Reclaiming the Bedroom, Part I: Benefits of Sex

Benefits of Sex - Cluff Counseling, Marriage & Family Therapy**This will be the first post in a blog series on sex; this particular segment will focus on the benefits of sex. Stay tuned for my future posts on the common excuses/hindrances to sex, as well as how to communicate to overcome those barriers.

Life can and will get in the way of your sex life. Although some view sex mostly as a pleasure-inducing activity, physical intimacy can be an incredibly powerful force for good in your relationship. Read on to see what I have coined as the top nine emotional, physical, mental, and relational benefits to sex.

When you and your spouse or partner first started seeing each other, the sparks flew and the attraction was strong. Chances are that your sex drive was extremely heightened. Then slowly things started slowing down… intervals between sexy encounters grew longer and longer, until you could not even remember when you were last intimate. What happened? Work, bills, kids, arguments…reality happened, and your euphoria dissipated. First and foremost, I want you to know that this is okay and completely normal. At the start of most relationships, attraction and physical intimacy seem to come easily.  Just because it is harder after 3, 7, 10 years of union/marriage, does not mean that it always has to stay that way!

Sex has many benefits, both to your physical, emotional, and relational health. Here are a few:

  1. Sex improves immunity. People who have sex 1-2 times a week have significantly higher levels of immunoglobulin A–which is the first line of defense in our bodies. Some studies are finding that sexually active men and women are actually taking less sick days!
  2. Sex improves heart health. Studies have found that men who engaged in sexual activity twice a week were 45 percent less likely to develop heart disease than those who did so once a month or less.
  3. Sex reduces stress and lowers blood pressure. There is a direct correlation between sex and improved stress response.
  4. Sex helps women with bladder control and helps lower the risk of prostate cancer for men. For women, intercourse strengthens pelvic floor muscles, which contract during orgasm, which improves bladder control and helps avoid incontinence! For men, research is finding that men who ejaculate at least 21 times a month have a lower risk of prostate cancer!
  5. Sex is great exercise. Did you know that sex literally burns calories? Men burn around 100, and women expend 69. This statistic varies depending on the length of your session (these numbers were gathered based on an average of 25 minutes from start of foreplay to finish). If you are interested in calculating how many calories you burn the next time you have sex, multiply the time in minutes by 4.2 for men or 3.1 for women. Sex also helps maintain flexibility and balance!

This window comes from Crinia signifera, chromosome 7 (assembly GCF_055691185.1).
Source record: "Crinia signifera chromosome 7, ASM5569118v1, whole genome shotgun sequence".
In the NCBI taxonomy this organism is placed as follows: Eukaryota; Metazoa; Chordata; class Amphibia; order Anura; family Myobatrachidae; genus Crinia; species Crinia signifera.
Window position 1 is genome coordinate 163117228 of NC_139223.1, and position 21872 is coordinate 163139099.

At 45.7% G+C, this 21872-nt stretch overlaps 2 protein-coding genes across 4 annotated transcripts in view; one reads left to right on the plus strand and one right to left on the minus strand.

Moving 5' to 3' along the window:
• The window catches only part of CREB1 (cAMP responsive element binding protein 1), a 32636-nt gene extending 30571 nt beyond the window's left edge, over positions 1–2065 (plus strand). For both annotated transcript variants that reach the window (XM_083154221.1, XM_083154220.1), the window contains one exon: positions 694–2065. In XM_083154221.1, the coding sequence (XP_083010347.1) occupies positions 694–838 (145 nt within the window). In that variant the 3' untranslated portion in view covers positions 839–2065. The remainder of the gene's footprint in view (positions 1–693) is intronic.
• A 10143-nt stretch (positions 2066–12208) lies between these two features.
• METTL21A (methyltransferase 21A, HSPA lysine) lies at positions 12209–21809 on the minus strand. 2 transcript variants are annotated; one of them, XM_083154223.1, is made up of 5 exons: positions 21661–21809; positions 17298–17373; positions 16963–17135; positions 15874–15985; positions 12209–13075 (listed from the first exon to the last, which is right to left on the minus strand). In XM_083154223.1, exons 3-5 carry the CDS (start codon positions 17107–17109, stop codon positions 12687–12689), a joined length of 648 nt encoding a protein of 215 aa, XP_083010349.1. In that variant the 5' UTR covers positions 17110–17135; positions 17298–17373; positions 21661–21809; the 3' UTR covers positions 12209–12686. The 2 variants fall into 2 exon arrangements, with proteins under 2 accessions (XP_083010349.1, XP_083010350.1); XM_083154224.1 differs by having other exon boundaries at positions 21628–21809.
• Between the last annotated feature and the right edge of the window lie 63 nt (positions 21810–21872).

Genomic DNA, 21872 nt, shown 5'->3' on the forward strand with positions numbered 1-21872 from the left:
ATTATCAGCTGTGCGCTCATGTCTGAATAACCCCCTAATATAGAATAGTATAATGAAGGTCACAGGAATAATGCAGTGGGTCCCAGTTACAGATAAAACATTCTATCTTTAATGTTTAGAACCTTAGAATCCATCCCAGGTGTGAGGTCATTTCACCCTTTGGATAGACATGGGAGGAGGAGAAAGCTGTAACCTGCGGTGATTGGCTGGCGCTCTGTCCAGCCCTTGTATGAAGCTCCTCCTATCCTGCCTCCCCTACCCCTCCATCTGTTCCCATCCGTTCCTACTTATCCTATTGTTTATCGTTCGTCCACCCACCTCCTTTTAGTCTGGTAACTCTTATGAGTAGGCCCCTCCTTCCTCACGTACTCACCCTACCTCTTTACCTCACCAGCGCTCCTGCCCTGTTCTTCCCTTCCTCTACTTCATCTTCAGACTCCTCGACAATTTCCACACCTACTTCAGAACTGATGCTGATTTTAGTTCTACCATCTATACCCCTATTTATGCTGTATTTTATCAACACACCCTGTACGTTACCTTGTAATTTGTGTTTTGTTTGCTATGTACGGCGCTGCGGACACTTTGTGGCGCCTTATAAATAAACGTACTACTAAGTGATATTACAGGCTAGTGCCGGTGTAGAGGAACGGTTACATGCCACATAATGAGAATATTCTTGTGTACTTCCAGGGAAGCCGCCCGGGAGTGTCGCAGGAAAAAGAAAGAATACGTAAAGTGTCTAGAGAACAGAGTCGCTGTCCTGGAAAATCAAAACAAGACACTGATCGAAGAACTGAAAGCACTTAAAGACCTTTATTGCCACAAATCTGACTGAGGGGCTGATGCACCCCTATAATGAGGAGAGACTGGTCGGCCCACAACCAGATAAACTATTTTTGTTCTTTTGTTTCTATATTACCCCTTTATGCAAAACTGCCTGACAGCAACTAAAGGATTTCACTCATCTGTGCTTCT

6. Sex can clear the mind. If you have a “noisy brain,” sex reallocates your blood flow to your genitals and can help clear your thoughts.
  7. Sex releases endorphins that make you feel good. These “feel-good chemicals” ease stress, increase pleasure, invite calm, and boost self-esteem.
  8. Sex improves sleep. During orgasm, oxytocin, also known as the “love hormone”, is released, which promotes sleep.

The greatest benefit of all is 9. Sex increases intimacy and improves relationships. Of course, this is only accomplished when your love making is done with mutual interest and respect. Sex and orgasms result in increased levels of the hormone oxytocin (that “love hormone” I mentioned earlier), which helps you feel bonded to your partner. A study was published in 2015 that surveyed 30,000 Americans over 40 years; the results were that couples who have sex at least once a week are happiest. Intercourse is the highest expression of love, and it does wonders for a marriage. Plus, the more often you have sex, the more probable it is that you will want to keep doing it (yet another benefit of sex–increased libido)!

Although sex has many benefits, most of us seem to engage in intimacy less than we should or would like to. My upcoming posts will address the barriers to a healthy sex life, as well as how to overcome them. Communication with your spouse is key. If your relationship with your spouse is strained, or you need help communicating about this sensitive subject, please come talk to me. It is often difficult for many people to talk to their spouse, if they feel their sex life needs improvement, let alone a therapist. Please remember that therapists are trained, licensed individuals who have heard it all before; I know how to help.  Set up your first session with me today and together we can help you reclaim the bedroom.

**Tune in next month for the upcoming installments in this series on reclaiming the bedroom. I will be talking about some of the most common sex-stoppers I hear from clients, as well as my advice for how to overcome these obstacles.

Resources:
American Association of Sexuality Educators, Counselors, and Therapists
The American Journal of Cardiology: “Sexual Activity, Erectile Dysfunction, and Incident Cardiovascular Events”
Cluff Counseling: “Choosing the Right Therapist for You”
EurekAlert: “Couples who have sex weekly are happiest”
Men’s Health: “How Many Calories Do You Burn During Sex?”
Mercola: “The Top 11 Benefits of Sex”
PubMed: “Blood pressure reactivity to stress is better for people who recently had penile-vaginal intercourse than for people who had other or no sexual activity.”
USA Today: “How often should you have sex with your partner?”

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